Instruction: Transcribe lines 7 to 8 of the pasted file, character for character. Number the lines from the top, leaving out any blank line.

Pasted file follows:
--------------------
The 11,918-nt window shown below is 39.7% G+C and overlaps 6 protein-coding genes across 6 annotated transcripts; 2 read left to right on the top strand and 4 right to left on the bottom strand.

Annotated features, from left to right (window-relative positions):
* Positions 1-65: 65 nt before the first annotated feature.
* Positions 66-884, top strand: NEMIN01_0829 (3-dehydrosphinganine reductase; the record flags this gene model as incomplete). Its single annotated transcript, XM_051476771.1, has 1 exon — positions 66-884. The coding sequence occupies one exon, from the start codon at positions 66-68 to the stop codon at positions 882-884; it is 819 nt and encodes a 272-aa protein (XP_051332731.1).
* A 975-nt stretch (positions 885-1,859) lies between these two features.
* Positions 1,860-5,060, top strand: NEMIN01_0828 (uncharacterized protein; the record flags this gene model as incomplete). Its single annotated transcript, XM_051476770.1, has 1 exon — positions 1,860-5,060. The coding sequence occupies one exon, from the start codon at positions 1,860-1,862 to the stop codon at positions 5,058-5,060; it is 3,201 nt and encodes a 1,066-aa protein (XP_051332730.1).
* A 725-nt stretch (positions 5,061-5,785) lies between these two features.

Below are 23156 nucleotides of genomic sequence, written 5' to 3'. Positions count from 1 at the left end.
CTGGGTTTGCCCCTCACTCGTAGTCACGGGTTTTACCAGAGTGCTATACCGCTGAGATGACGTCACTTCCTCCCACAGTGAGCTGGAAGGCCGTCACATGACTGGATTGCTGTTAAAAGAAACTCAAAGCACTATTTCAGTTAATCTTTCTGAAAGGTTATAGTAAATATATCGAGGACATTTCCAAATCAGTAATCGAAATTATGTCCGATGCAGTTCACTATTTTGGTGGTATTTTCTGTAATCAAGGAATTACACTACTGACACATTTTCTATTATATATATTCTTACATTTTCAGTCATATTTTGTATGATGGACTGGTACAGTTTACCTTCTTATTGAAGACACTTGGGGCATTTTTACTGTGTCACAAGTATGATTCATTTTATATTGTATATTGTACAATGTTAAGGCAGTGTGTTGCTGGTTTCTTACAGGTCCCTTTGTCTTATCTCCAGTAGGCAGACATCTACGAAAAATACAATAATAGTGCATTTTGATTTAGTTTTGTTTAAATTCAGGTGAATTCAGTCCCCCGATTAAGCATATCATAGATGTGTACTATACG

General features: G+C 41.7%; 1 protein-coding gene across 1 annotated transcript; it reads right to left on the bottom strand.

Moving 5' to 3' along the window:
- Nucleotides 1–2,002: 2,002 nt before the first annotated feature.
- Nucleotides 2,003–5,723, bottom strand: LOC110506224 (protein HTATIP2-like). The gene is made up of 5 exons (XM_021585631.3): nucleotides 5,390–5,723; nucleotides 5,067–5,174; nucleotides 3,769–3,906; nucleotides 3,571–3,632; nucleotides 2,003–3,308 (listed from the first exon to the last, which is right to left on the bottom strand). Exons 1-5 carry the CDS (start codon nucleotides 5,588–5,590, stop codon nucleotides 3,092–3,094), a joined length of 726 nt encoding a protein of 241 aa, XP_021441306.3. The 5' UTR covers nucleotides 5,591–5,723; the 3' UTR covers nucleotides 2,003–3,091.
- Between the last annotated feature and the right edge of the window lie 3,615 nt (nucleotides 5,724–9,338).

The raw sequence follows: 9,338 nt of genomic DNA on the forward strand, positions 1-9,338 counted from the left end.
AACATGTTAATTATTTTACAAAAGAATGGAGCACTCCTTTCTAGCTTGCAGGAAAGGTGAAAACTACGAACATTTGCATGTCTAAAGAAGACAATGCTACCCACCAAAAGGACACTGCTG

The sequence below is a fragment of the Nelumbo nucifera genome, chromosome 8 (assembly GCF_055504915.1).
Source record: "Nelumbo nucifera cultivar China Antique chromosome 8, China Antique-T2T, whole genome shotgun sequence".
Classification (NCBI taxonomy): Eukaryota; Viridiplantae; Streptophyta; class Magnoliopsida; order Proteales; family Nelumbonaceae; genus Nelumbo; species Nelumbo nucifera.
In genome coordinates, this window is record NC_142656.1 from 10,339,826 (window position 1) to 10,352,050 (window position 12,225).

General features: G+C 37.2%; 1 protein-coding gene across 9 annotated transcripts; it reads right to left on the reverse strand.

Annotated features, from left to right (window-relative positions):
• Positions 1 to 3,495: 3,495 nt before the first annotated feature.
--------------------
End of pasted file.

* A 725-nt stretch (positions 5,061-5,785) lies between these two features.

Below are 23156 nucleotides of genomic sequence, written 5' to 3'. Positions count from 1 at the left end.